BRAVO! That ranks amongst the top 5 most truthful articles I have ever read
in meekdom. Keep it up and if I can offer any help just e.mail me.
From: Richard Havers <richard.havers@...
Sent: March 30, 2000 5:43:57 PM GMT
Subject: [joemeek] Moontrekkers
Another in the occasional series of Joe related biogs. from our
forthcoming book. As always hints, comments and most of all criticism
Weeks on Chart 1
Formed around '60 by Hornsey schoolboys, Pete Knight, clavoline;
Jimmy Raither, rhythm guitar; Gary Le Port, lead guitar; Peter
Johnson, bass; Tony White, drums, and singer Robert Farrant. The
North London outfit soon lost Farrant who went solo reemerging under
the name of Bobby Shafto. His replacement was a scruffy-haired
semi-beatnik whose audition comprised Eddie Cochran, Elvis Presley
and Gene Vincent songs; his name was Rod Stewart. While appearing as
Rod Stewart & The Moontrekkers they were seen by record producer Joe
Meek at a rehearsal in Hornsey. Meek suggested that if they came up
with some original material he would record it, taking Meek at his
word they put some instrumentals together. Le Port's tune, Night Of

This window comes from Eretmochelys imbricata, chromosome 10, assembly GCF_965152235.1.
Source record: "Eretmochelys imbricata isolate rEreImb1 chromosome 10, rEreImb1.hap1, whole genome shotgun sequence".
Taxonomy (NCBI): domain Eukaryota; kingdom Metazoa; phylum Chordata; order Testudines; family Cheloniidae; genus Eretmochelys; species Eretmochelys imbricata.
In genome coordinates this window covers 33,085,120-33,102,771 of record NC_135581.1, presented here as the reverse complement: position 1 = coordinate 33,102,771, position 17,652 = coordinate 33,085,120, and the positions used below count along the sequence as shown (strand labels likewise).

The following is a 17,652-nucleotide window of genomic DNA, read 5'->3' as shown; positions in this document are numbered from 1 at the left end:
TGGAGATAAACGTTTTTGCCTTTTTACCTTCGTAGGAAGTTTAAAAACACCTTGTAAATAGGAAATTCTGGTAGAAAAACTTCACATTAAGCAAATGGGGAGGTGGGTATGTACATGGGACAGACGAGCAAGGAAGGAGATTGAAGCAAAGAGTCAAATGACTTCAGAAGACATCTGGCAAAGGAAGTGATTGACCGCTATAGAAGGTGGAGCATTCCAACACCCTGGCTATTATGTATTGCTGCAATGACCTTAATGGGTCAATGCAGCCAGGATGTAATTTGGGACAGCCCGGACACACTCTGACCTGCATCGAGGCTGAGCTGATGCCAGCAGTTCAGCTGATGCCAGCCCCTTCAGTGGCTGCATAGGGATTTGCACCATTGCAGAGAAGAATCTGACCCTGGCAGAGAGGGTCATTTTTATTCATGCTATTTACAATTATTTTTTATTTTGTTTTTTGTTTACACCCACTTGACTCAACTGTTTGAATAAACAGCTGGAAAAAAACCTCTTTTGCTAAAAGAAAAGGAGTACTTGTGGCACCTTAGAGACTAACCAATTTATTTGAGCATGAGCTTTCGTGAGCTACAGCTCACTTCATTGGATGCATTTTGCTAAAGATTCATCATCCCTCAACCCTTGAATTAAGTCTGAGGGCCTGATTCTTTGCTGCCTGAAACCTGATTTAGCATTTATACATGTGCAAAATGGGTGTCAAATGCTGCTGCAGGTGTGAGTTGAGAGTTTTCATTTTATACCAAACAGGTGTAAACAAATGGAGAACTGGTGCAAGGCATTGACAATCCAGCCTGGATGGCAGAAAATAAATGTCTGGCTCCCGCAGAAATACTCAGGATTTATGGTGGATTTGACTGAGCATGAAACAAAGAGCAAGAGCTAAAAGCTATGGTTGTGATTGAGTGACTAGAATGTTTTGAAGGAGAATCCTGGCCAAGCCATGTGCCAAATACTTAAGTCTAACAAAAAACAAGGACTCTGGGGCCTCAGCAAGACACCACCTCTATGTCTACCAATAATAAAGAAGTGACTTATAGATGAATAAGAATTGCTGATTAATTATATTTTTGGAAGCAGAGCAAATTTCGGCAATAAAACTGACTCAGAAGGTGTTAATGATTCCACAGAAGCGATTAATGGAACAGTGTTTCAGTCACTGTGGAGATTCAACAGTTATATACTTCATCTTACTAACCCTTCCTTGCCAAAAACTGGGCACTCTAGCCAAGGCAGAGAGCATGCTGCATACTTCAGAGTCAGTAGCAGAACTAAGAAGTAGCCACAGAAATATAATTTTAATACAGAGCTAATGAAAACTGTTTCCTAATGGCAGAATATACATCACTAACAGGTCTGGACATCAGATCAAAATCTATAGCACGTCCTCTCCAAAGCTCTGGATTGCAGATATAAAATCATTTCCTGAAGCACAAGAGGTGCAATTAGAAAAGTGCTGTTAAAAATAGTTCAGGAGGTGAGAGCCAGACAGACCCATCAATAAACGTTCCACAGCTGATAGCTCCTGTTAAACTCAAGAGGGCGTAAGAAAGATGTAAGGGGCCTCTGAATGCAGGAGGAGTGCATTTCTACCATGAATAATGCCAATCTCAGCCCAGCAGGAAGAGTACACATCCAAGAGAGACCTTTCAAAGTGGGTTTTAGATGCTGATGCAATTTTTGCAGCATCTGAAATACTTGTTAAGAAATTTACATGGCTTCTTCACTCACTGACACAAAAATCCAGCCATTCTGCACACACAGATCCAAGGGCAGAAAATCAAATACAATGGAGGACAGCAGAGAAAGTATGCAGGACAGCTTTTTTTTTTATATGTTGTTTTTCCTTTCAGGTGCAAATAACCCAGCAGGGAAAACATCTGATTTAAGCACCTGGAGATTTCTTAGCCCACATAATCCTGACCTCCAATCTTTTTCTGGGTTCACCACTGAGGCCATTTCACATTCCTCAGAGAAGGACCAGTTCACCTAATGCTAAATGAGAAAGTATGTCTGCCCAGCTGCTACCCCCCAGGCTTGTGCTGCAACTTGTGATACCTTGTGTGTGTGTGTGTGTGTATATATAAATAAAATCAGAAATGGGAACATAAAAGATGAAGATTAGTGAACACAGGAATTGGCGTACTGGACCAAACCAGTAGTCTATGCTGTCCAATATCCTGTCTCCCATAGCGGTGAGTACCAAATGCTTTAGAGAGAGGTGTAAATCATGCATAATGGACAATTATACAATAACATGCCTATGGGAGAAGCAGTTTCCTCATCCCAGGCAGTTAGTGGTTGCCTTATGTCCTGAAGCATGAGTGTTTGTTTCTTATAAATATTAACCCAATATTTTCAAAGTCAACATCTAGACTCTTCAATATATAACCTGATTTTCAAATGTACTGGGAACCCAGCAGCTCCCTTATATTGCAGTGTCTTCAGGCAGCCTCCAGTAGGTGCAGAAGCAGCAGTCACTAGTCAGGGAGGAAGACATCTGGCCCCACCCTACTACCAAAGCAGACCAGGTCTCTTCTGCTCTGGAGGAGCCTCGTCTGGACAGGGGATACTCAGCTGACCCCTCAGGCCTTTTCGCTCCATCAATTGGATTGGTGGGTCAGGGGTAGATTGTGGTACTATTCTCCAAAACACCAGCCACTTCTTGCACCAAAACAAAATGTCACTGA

The Vampires was favoured by the legendary producer as it had great
potential for the use of echo and effects that he loved to experiment
with. Despite a separate audition he found that he could not use Rod
Stewart who soon drifted apart from the rest of the group. Night of
the Vampires was released as a single and made No.50 for just one
week in '61. It gives the band the distinction of being one of the
least successful hit making acts of the decade.
The follow-up, There's Something At The Bottom Of The Well, failed to
chart and not long after Le Port, Johnson and White all left, to be
replaced by Bob Frost on bass and Derek Dampier on drums. The group
continued as a four piece and released their third and final single,
Moondust. On various occasions pianist Nicky Hopkins (b.24.2.44)
deputised for Peter Knight, before he became a top session player
working with The Rolling Stones and The Steve Miller Band amongst
many others, in '69 he joined Quicksilver Messenger Service.
Le Port meanwhile formed the Five Dimensions and brought in Rod
Stewart on vocals and toured Scotland. The agent who organised the
tour insisted on one of the singers on his books, Jimmy Powell,
fronting the group. This led to an inevitable clash between Powell
and Stewart, it resulted in Stewart leaving and forming an alliance
with a singer who often sat in with the Dimensions, Long John Baldry.
Some years later, after singing with Steampacket, Shotgun Express and
Jeff Beck Stewart became one of the world's most successful singers.
The late 80's saw Le Port playing with semi-pro band, Cut Glass, and
a reunion of The Moontrekkers when they played their first gig
together for 27 years on October 30th '89 at London Landsdowne
Studios at a launch party for a book on producer Joe Meek.
Parlophone R 4814 Night of the Vampire/Melodie D'Amour
Parlophone R 4886 There's Something at the Bottom of the Well
Decca F 11714 Moondust/The Bogey Man 1963
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